As I mentioned before, I built libcxx on PowerPC in about 2018. It was a branch in the LeopardPorts repo.

I know you had clang-5.0 on PowerPC. I tried to build it just to see how it goes, but it asked for libomp. Did you have it for PowerPC back then too? Or you somehow avoided this dependency?

I have WIP on libomp for PPC, but it still fails with a number of undefined symbols: https://github.com/iains/darwin-toolchains-start-here/discussions/30

comment:9 Changed 8 months ago by kencu (Ken)

Just remove libomp from the clang-5 deps. It is completely unnecessary for clang-5 to work, and mostly unused in macports anyway, other than a very very small number of ports that (for the most part) use it optionally.

Just to go this line, and delete the libomp reference:

https://github.com/macports/macports-ports/blob/1fcbc9a965b637c4f0d8e43268e127064531a037/lang/llvm-5.0/Portfile#L50

and presto! Your libomp troubles are over.

Last edited 8 months ago by kencu (Ken) (previous) (diff)

comment:10 in reply to:  5 Changed 8 months ago by kencu (Ken)

Replying to barracuda156:

This is off-topic, but I was wondering, what exactly prevents Qt5 from building on Darwin PPC (given it builds on Linux PPC, as you notice)?

On MacOS, the qt team has decided, rightfully, to have as modern a GUI implementation as possible. Marketing, etc. If they don't do that, someone else will come along and scoop all their hard-won users. So, to have as modern a GUI as possible, they track the latest MacOS offerings, using the latest (usually) MacOS SDK and feature set.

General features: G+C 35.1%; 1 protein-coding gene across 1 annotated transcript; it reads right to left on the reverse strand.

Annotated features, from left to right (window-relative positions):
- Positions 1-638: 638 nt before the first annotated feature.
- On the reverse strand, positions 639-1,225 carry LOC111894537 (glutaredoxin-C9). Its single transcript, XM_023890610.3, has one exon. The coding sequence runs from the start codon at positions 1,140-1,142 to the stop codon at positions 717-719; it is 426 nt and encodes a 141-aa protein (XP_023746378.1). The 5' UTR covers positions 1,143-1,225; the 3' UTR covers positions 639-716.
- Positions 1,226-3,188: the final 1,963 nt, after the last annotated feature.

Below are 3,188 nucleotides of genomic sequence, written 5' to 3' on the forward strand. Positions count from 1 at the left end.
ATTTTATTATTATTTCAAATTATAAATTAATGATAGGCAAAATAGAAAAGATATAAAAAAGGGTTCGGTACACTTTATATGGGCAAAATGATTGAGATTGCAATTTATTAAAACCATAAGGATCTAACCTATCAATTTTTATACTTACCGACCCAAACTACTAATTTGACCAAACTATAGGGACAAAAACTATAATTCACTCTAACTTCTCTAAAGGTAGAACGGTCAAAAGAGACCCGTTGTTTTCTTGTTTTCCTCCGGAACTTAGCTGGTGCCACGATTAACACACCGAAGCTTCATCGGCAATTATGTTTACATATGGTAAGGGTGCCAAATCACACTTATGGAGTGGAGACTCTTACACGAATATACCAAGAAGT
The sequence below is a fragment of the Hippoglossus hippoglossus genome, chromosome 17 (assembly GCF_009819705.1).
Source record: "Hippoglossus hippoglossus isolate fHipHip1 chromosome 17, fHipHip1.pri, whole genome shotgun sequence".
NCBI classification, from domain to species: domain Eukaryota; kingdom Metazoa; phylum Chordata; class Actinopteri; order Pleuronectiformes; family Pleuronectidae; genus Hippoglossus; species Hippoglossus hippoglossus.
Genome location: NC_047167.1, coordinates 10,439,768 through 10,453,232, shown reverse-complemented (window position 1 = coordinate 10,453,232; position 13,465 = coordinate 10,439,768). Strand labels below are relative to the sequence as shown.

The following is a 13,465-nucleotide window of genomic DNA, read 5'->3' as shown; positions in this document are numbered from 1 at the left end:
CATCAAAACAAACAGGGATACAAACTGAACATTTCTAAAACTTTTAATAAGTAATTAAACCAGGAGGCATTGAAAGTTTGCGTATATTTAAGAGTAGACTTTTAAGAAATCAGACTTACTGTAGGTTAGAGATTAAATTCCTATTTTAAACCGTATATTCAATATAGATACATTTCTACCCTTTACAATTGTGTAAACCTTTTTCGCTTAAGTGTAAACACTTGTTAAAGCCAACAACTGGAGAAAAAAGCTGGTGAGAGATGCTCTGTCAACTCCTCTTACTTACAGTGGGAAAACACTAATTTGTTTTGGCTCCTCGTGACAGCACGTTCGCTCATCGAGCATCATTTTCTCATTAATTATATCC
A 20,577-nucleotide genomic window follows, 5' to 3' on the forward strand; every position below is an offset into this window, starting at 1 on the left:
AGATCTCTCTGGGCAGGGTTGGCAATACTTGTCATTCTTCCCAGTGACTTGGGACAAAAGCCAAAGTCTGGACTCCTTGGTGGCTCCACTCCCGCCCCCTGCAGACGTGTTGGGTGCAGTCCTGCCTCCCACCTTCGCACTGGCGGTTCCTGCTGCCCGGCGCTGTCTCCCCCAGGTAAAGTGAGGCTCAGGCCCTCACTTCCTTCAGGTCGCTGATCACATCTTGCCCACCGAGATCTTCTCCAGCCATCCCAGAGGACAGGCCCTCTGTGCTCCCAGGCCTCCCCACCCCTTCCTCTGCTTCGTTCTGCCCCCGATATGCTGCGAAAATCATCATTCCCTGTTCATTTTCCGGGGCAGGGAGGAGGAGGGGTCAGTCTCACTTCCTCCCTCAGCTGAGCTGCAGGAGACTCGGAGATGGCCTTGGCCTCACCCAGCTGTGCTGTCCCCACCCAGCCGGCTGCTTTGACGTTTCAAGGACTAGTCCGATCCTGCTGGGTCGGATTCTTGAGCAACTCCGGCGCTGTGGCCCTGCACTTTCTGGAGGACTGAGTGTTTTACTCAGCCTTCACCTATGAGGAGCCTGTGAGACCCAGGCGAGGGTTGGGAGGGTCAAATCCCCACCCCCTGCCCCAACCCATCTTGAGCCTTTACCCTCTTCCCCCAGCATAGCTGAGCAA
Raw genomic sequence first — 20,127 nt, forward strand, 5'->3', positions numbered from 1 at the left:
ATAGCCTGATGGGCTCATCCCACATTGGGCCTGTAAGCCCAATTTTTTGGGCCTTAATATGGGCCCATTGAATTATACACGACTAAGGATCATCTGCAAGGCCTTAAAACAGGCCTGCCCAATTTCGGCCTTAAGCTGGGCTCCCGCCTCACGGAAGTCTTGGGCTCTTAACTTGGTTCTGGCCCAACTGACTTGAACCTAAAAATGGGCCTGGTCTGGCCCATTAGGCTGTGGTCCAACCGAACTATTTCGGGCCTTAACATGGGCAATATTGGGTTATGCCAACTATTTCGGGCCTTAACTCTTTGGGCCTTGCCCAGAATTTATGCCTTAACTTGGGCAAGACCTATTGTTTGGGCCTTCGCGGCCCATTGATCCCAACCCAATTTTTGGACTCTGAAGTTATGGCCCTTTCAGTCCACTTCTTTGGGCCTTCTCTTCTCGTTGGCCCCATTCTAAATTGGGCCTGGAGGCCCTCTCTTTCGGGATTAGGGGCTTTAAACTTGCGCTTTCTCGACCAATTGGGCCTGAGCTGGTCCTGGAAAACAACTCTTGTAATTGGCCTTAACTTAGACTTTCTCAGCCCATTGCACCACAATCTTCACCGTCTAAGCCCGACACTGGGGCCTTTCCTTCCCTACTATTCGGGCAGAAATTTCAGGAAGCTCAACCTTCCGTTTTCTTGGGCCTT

They follow what Apple follows, which is support for the last three systems, for the most part. Everything else is dumped. We can sometimes make the newer qt versions work on older systems with some effort that upstream is unwilling to do as -- why would they?

So, qt5 won't build on darwin PPC. Now I did get qt5.4 to build on 10.6, with moderate efforts, but it was not overly useful because by the time I did that, not much software would still build against qt5.4 anyway. But some did.

To allow qt5 (and qt6) to build on older MacOS versions, you'd have to use the unix pathways, like sdl2 or gtk3 or something like that. In fact, gtk3 runs pretty good on old Darwin systems, so that could work.

However, the upstream qt code does not support building at gtk3 on Apple systems directly, and sprinkled in 1000 places throughout the qt5 and qt6 code are #ifdef __APPLE___ blocks that then take you into MacOS SDK sections.

You would have to find a way to change all of these in some what to use the APPLE sections when needed but not when not needed.

Oh, it's 100% possible to do it. A team of five or six people, who know what they are doing, working for six months to a year, could do it. That is about $1.5 to $2 million in the current salary environment. And then it is unmaintainable, as you'd need to track upstream and keep that ball rolling.

For smaller things, like FireFox on PPC, Cameron actually did do that as a "labour-of-love" for a few years, ergo TenFourFox. And I made that work on 10.4 Intel and up, with Riccardo, for the same reason. But then the codebase there flipped and it became too much work. So it was abandoned.

Which is exactly what will happen, probably, if anyone puts in the effort to make qt5.15 build as gtk3 on older darwin systems. Once everything requires qt6 (soon enough) that effort is wasted.